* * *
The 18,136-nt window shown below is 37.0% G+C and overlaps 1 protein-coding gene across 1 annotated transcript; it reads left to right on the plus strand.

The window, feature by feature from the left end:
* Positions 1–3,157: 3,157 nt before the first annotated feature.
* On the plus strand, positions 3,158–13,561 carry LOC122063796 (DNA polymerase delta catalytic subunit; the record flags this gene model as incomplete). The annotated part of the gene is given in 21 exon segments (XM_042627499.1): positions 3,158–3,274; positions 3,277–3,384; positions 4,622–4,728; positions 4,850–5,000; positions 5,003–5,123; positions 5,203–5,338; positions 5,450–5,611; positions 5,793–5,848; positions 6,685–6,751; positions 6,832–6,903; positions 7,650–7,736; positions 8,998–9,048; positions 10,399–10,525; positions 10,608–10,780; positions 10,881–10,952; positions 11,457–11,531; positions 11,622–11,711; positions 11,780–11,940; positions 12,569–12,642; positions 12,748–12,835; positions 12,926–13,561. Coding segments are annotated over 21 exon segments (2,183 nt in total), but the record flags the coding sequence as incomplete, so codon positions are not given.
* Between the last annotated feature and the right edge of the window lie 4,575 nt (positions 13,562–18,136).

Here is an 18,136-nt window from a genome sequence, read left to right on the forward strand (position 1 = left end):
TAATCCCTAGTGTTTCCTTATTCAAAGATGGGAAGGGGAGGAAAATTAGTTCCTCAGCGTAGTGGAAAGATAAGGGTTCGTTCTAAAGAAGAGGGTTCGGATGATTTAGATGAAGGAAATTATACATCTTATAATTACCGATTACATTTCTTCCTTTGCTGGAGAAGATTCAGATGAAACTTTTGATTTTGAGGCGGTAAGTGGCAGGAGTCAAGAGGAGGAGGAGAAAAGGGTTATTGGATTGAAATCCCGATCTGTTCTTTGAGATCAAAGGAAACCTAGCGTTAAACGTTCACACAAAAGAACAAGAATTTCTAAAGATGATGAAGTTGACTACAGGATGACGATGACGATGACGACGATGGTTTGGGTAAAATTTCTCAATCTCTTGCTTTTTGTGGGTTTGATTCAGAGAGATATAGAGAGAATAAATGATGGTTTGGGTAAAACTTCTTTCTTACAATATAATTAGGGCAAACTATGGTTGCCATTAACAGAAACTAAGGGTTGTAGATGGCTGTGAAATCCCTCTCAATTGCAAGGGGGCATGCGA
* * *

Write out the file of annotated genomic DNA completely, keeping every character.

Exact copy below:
The 18,136-nt window shown below is 37.0% G+C and overlaps 1 protein-coding gene across 1 annotated transcript; it reads left to right on the plus strand.

The window, feature by feature from the left end:
* Positions 1–3,157: 3,157 nt before the first annotated feature.
* On the plus strand, positions 3,158–13,561 carry LOC122063796 (DNA polymerase delta catalytic subunit; the record flags this gene model as incomplete). The annotated part of the gene is given in 21 exon segments (XM_042627499.1): positions 3,158–3,274; positions 3,277–3,384; positions 4,622–4,728; positions 4,850–5,000; positions 5,003–5,123; positions 5,203–5,338; positions 5,450–5,611; positions 5,793–5,848; positions 6,685–6,751; positions 6,832–6,903; positions 7,650–7,736; positions 8,998–9,048; positions 10,399–10,525; positions 10,608–10,780; positions 10,881–10,952; positions 11,457–11,531; positions 11,622–11,711; positions 11,780–11,940; positions 12,569–12,642; positions 12,748–12,835; positions 12,926–13,561. Coding segments are annotated over 21 exon segments (2,183 nt in total), but the record flags the coding sequence as incomplete, so codon positions are not given.
* Between the last annotated feature and the right edge of the window lie 4,575 nt (positions 13,562–18,136).

Here is an 18,136-nt window from a genome sequence, read left to right on the forward strand (position 1 = left end):
TAATCCCTAGTGTTTCCTTATTCAAAGATGGGAAGGGGAGGAAAATTAGTTCCTCAGCGTAGTGGAAAGATAAGGGTTCGTTCTAAAGAAGAGGGTTCGGATGATTTAGATGAAGGAAATTATACATCTTATAATTACCGATTACATTTCTTCCTTTGCTGGAGAAGATTCAGATGAAACTTTTGATTTTGAGGCGGTAAGTGGCAGGAGTCAAGAGGAGGAGGAGAAAAGGGTTATTGGATTGAAATCCCGATCTGTTCTTTGAGATCAAAGGAAACCTAGCGTTAAACGTTCACACAAAAGAACAAGAATTTCTAAAGATGATGAAGTTGACTACAGGATGACGATGACGATGACGACGATGGTTTGGGTAAAATTTCTCAATCTCTTGCTTTTTGTGGGTTTGATTCAGAGAGATATAGAGAGAATAAATGATGGTTTGGGTAAAACTTCTTTCTTACAATATAATTAGGGCAAACTATGGTTGCCATTAACAGAAACTAAGGGTTGTAGATGGCTGTGAAATCCCTCTCAATTGCAAGGGGGCATGCGA